Concerns about inclusion class in placement school

Discussion in 'Debate & Marathon Threads Archive' started by SF_Giants66, Sep 13, 2014.

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  1. Caesar753

    Caesar753 Multitudinous

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    Sep 15, 2014

    I agree with everything here.
     
  2. SF_Giants66

    SF_Giants66 Cohort

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    I think what you're referring to is that most colleges only have primary and secondary education degrees. We have a middle school degree as well which requires only the courses needed for that specific certification. I'll have middle school math and science certification only. I won't gave any certification for elementary.
     
  3. swansong1

    swansong1 Virtuoso

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    I'm sorry but this is so arrogant! Who are you to tell your supervisors what you will teach and what you will not teach? Your certification means you will teach anything you are certified in.
     
  4. kcjo13

    kcjo13 Phenom

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    I agree swan. SF, when you get a job do you expect to be able to tell your principal what you will and won't teach?
     
  5. heatherberm

    heatherberm Cohort

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    I think there's also something to be said for tackling things during your student teaching that make you uncomfortable. You'll have many, many days that push you out of your comfort zone and even if it's not like this exact situation, practicing things that are challenging can only be helpful later. I'd almost argue that if you're never at any point uncomfortable during student teaching, you're not getting everything out of it that you can. Obviously there are some differences between teaching math and science but there are many things - planning, presenting information, engaging students - that are similar. Teach as much as you can teach regardless of what it is.
     
  6. mollydoll

    mollydoll Connoisseur

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    And these people are teaching math? :eek:

    Holy cow.

    If you want to teach math, and you are so good at it, why did you stop at calculus? The courses beyond calculus are where most of the magic happens and you learn why everything else makes sense.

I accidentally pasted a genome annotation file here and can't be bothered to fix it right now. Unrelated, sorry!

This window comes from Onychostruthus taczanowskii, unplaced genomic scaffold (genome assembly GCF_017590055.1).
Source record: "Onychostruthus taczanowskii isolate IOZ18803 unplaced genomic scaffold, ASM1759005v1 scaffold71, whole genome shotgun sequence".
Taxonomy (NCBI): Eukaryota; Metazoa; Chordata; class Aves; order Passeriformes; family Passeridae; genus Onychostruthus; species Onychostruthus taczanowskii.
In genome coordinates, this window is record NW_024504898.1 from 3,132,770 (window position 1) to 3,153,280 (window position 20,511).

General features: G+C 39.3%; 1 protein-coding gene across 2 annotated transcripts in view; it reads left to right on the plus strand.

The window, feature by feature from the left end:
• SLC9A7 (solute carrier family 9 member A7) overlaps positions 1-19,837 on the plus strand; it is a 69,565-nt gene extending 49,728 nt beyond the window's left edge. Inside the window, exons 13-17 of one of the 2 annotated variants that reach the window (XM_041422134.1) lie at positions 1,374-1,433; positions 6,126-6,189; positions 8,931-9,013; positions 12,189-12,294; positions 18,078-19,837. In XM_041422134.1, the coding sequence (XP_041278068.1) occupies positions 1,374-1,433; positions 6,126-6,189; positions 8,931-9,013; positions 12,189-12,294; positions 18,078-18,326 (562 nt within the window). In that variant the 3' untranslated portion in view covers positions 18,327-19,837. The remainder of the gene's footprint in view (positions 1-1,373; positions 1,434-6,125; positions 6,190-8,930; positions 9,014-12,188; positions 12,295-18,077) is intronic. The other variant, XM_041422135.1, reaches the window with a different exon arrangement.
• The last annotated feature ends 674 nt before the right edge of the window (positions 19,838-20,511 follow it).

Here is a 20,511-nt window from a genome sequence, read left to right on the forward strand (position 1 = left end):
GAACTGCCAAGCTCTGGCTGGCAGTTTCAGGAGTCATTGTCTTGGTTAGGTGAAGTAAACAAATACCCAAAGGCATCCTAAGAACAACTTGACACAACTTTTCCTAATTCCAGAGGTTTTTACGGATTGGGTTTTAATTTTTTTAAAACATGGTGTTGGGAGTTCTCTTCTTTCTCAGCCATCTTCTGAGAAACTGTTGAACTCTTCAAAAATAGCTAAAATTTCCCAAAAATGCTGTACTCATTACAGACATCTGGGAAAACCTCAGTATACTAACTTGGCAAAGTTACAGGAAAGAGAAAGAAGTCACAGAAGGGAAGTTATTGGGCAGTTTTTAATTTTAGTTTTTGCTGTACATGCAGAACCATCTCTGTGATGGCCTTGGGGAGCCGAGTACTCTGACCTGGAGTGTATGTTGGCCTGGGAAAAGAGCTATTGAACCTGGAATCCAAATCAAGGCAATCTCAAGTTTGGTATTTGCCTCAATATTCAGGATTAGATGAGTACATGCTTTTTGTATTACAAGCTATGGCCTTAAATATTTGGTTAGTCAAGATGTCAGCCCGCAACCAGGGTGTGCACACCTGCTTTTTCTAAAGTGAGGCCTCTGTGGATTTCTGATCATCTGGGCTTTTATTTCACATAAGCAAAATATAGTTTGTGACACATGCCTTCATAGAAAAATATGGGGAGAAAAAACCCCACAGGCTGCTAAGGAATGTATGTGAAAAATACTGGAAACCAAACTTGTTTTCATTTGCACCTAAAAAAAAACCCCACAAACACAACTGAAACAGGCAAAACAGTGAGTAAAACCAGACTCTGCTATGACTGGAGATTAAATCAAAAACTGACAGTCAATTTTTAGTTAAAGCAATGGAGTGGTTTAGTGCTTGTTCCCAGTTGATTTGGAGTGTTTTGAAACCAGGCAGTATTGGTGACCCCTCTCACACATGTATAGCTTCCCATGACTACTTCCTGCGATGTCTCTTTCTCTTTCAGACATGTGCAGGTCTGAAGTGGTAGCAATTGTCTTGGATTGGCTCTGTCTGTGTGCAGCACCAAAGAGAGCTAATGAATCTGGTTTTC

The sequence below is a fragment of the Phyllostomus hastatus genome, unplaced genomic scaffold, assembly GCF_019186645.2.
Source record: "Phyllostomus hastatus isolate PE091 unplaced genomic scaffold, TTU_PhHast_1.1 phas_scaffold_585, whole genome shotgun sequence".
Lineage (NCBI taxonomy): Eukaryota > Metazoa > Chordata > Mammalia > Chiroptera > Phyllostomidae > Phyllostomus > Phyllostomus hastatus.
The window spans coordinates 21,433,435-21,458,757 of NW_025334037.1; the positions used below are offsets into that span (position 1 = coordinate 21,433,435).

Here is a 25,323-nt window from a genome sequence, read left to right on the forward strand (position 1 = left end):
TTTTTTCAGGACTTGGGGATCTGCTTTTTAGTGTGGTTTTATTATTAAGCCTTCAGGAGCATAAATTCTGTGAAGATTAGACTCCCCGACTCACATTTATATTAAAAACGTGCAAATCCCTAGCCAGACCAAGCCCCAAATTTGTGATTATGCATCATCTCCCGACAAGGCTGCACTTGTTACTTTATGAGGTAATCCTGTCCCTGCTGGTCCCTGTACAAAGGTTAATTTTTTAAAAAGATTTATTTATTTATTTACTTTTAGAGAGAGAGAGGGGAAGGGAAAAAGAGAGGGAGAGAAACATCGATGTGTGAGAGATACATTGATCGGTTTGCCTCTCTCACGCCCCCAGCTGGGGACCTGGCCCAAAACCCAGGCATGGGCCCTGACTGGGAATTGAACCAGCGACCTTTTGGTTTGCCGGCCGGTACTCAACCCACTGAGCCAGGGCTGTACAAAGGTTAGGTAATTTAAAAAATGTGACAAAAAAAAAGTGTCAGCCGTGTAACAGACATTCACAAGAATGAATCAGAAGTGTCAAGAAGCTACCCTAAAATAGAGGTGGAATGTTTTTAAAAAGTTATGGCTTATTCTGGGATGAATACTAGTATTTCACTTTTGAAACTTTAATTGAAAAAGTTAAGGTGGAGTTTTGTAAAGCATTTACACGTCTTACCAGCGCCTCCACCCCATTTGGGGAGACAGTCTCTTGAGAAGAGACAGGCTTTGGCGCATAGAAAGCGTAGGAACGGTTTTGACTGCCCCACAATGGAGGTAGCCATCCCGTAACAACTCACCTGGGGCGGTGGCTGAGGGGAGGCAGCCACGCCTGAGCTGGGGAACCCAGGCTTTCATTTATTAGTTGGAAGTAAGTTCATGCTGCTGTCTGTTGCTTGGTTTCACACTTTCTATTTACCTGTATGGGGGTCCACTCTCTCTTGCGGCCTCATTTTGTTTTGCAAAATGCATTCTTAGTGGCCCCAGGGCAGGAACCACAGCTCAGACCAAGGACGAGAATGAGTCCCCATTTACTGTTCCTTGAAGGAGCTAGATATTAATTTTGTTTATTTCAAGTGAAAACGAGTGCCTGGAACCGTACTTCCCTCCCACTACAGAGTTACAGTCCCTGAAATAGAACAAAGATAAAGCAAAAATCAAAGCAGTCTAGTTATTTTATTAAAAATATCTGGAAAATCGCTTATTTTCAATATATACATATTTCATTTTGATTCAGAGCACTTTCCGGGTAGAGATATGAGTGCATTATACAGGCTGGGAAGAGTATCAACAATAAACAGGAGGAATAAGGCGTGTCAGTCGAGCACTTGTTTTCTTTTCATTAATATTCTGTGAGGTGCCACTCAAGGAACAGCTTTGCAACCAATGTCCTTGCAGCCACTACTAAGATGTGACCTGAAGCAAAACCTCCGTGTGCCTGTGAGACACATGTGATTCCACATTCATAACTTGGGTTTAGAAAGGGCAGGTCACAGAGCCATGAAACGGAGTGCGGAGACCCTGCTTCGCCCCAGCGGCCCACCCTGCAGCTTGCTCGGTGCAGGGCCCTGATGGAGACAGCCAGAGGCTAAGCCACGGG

I'm teaching biology this year, and while I know the content and can handle any student question, I still feel like I'm without a net. Not having my depth of content knowledge as I do for my main area is stressful to me even though I know I can do a good job.

    :eek: <-- that's my expression throughout this thread, especially when students are graciously referred to as "not stupid" or "lacking intelligence."
     
  7. Linguist92021

    Linguist92021 Phenom

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    Sep 15, 2014

    This thread is a little strange to me. A student teacher shows up early, leaves late, does what they're asked to do, prepares for topics they're not comfortable with, follows directions, does not openly criticize the master teacher (in other words, think what you want, but keep your mouth shut), is eager, courteous, humble and does whatever they have to.

    As a student teacher this is your chance. I don't get how you tell your teacher what you will and won't teach. I don't get how you talk about the students being 'not stupid'.
    If you teacher decides to spend 2 weeks on something, you go with it, because this teacher has done this for awhile, so she knows what and how she has to do to get the students to learn. She really doesn't need your advice or input.
     
  8. SF_Giants66

    SF_Giants66 Cohort

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    Sep 16, 2014


    It wasn't ability, it was time. I'm actually the only middle school math concentration in my class year that even took Calculus 2.